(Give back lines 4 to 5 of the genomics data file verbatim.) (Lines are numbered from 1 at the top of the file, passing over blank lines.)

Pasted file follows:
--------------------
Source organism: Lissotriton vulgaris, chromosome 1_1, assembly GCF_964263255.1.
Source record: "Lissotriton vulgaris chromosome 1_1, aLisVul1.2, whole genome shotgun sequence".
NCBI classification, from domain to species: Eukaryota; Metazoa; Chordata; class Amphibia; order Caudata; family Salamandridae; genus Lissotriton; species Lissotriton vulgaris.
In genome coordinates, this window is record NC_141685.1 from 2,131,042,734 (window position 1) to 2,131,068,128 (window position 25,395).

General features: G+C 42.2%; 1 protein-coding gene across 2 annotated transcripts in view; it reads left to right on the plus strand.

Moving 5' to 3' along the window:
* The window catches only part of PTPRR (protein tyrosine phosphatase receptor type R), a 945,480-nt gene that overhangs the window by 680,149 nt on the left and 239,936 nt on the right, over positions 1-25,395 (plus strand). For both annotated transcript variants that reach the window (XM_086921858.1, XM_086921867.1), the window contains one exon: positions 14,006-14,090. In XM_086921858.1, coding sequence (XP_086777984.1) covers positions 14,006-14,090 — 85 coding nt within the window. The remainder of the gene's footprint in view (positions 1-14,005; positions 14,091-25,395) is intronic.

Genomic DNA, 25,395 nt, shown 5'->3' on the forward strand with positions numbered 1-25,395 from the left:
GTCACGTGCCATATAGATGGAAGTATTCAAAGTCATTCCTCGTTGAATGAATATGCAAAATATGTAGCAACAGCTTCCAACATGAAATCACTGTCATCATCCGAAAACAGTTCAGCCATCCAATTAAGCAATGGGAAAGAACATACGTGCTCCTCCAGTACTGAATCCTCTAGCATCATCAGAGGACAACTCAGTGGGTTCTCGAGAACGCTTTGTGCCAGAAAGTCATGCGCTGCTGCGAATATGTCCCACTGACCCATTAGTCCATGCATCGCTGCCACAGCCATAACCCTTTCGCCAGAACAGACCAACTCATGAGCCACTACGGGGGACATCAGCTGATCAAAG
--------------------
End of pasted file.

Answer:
In genome coordinates, this window is record NC_141685.1 from 2,131,042,734 (window position 1) to 2,131,068,128 (window position 25,395).

General features: G+C 42.2%; 1 protein-coding gene across 2 annotated transcripts in view; it reads left to right on the plus strand.